The Australian Credit Union Industry Association (CUIA) has slammed a report claiming a widespread lack in the sector of compliance with Basel II, the forthcoming worldwide risk mangement standard for financial institutions.
CUIA general manager Adrian Lovney has accused some vendors of using the survey to try to create a market for compliance solutions.
He said the association is “extremely disappointed” at a survey released by IT service provider Attain IT which claims only half of 185 respondents surveyed at an Australasian Credit Union Institute conference are ready to meet Basel II requirements.
Lovney points out that not all compliance procedures have been finalised. For example, he says the prudential standard changes to the existing APS112 (Credit Risk) and the new APS114 (Operational Risk) for authorised deposit-taking institutions (ADIs) using the standardised approaches under Basel II are not yet finalised.
“Some parts of the framework have not yet been released, [therefore] no ADI in Australia could currently claim to ‘have a policy to meet the requirements of Basel II’, simply because the framework has not yet been finalised,” he says.
He says the Attain IT survey suggests a lack of industry preparation, which is ridiculous and exists only to “benefit the vendor-driven market.”
“Aside from Attain IT’s self-interest in pushing ADIs towards its products, it is questionable whether credit unions actually need another IT response to Basel II,” he says.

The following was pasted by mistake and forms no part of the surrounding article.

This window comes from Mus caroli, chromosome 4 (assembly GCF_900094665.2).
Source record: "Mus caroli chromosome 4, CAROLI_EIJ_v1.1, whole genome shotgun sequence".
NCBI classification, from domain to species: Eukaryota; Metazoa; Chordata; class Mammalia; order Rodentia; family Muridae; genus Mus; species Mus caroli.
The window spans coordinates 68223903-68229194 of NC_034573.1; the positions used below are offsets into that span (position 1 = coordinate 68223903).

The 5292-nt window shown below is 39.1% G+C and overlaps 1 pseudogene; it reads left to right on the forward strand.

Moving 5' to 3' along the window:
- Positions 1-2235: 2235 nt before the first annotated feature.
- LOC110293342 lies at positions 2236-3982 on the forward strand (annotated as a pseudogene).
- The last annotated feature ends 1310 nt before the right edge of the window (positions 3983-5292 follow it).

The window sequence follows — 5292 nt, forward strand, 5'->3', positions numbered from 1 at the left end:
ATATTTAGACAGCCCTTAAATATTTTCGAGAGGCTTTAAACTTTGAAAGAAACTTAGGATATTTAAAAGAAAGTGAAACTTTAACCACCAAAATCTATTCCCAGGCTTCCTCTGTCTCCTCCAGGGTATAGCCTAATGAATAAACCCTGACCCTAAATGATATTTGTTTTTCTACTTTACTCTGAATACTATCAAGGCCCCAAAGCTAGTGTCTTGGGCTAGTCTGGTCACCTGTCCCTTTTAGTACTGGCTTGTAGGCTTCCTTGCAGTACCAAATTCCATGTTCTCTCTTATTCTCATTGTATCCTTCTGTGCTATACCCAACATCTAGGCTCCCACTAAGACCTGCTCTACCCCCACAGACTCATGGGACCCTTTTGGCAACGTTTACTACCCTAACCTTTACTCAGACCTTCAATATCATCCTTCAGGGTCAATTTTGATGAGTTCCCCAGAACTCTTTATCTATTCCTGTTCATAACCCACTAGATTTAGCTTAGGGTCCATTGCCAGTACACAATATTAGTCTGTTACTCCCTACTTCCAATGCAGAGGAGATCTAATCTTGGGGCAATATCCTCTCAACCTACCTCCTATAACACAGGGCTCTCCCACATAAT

“Credit unions have been encouraged to develop a risk management framework that suits the diversity and size of their business, and not to rely on off-the-shelf, possibly expensive and inappropriate IT solutions.
“Some credit unions may well be investigating IT packages to assist them with their business from a range of suppliers. However, to use the above statement as an indicator of unpreparedness for Basel II is simply nonsense.”
Philip Parton, Attain IT managing director, says financial institutions need to have much better information concerning credit risk and operating risk.
“They may not need better technology to comply, but better technology undoubtedly improves management capability which improves competitiveness,” he says.
“We ran this survey because we wanted to find out how prepared credit unions are for Basel II compliance. We issued the findings because we felt it was of strong enough interest to provoke thought and would be useful feedback to the industry.
“Credit Unions facing the challenge of Basel II compliance may be comforted by the knowledge that they are not alone in being uncertain as to how to meet the challenge. Fostering discussion will benefit the industry by leading to heightened awareness of compliance issues.”
Australian Banking Association chief executive David Bell says Australia’s banking industry is one of the most advanced in the Asia-Pacific region in its approach to Basel II.
“A recent survey by Standard and Poor’s found that the banking systems of Australia and Singapore are the most advanced in the Asian region in adopting targets relating to the Basel II capital accord,” he says.
Basel II consists of three “pillars”. The first sets the minimum capital requirements needed to meet credit, market and operational risk, the second prompts firms to consider whether extra capital should be held against additional risks and the final pillar asks financial businesses to publish details of risks, to improve market discipline.